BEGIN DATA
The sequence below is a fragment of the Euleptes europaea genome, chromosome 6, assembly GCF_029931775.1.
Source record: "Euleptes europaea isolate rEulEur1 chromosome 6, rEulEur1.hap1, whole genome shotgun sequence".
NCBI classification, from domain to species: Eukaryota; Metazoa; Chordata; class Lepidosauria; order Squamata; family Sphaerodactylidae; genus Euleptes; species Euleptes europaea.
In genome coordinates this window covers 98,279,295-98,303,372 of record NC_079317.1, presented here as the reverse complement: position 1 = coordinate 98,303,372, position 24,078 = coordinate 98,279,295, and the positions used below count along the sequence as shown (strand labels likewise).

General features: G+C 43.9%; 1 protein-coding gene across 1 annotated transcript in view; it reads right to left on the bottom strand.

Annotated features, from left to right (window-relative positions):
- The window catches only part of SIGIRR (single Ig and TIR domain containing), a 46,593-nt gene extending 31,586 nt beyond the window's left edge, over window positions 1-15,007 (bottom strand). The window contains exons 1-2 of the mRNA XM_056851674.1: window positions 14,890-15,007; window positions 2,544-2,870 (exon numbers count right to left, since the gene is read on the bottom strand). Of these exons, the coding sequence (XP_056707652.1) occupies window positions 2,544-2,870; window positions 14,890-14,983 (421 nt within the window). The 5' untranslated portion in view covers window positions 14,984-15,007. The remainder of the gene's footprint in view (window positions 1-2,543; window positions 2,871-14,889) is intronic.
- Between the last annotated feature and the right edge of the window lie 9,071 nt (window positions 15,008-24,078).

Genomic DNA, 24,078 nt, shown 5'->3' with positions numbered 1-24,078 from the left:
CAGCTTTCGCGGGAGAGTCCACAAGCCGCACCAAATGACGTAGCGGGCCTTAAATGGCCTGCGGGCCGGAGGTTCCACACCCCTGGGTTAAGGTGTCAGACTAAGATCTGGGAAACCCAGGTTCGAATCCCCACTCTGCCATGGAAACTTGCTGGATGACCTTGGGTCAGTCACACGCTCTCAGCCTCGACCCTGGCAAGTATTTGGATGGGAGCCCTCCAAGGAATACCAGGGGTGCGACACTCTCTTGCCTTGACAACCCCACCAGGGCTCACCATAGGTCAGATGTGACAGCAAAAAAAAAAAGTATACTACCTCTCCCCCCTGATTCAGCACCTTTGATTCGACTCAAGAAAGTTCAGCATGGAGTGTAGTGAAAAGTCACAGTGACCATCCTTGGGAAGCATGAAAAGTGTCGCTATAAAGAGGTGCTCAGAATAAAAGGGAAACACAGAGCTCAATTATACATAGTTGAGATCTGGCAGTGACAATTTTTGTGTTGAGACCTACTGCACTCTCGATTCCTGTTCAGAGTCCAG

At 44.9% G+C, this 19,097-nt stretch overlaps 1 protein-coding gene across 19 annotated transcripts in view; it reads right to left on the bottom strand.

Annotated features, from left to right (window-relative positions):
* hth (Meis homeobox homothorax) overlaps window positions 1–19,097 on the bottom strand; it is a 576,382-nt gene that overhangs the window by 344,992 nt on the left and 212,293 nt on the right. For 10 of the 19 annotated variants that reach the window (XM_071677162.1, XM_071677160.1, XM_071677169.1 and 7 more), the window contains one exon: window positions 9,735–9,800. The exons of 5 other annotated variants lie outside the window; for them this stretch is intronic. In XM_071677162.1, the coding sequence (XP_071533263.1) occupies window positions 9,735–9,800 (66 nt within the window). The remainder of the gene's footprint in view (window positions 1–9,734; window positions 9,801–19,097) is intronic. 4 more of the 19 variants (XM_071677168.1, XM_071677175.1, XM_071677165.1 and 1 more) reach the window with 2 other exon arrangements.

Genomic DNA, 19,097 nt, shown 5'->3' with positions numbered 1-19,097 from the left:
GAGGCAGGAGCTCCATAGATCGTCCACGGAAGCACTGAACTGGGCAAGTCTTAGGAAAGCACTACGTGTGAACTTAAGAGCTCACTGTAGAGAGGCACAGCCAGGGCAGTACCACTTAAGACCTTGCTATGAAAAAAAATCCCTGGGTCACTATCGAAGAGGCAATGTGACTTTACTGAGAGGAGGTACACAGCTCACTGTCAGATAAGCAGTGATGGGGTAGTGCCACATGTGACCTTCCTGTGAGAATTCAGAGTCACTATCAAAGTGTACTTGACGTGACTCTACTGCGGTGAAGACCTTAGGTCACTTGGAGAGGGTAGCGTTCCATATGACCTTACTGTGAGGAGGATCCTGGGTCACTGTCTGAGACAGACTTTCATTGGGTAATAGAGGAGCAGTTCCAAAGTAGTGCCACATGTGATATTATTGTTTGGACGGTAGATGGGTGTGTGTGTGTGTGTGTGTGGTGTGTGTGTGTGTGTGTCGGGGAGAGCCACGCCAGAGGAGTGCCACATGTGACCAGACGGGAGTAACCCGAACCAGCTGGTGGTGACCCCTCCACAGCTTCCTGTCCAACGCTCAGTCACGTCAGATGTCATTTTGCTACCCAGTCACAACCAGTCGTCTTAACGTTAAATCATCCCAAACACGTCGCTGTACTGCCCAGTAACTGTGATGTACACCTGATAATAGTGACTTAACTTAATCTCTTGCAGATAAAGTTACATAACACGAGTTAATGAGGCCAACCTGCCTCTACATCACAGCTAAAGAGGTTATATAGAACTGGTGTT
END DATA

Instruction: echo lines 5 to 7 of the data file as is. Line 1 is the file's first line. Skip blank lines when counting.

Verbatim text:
General features: G+C 43.9%; 1 protein-coding gene across 1 annotated transcript in view; it reads right to left on the bottom strand.

Annotated features, from left to right (window-relative positions):
- The window catches only part of SIGIRR (single Ig and TIR domain containing), a 46,593-nt gene extending 31,586 nt beyond the window's left edge, over window positions 1-15,007 (bottom strand). The window contains exons 1-2 of the mRNA XM_056851674.1: window positions 14,890-15,007; window positions 2,544-2,870 (exon numbers count right to left, since the gene is read on the bottom strand). Of these exons, the coding sequence (XP_056707652.1) occupies window positions 2,544-2,870; window positions 14,890-14,983 (421 nt within the window). The 5' untranslated portion in view covers window positions 14,984-15,007. The remainder of the gene's footprint in view (window positions 1-2,543; window positions 2,871-14,889) is intronic.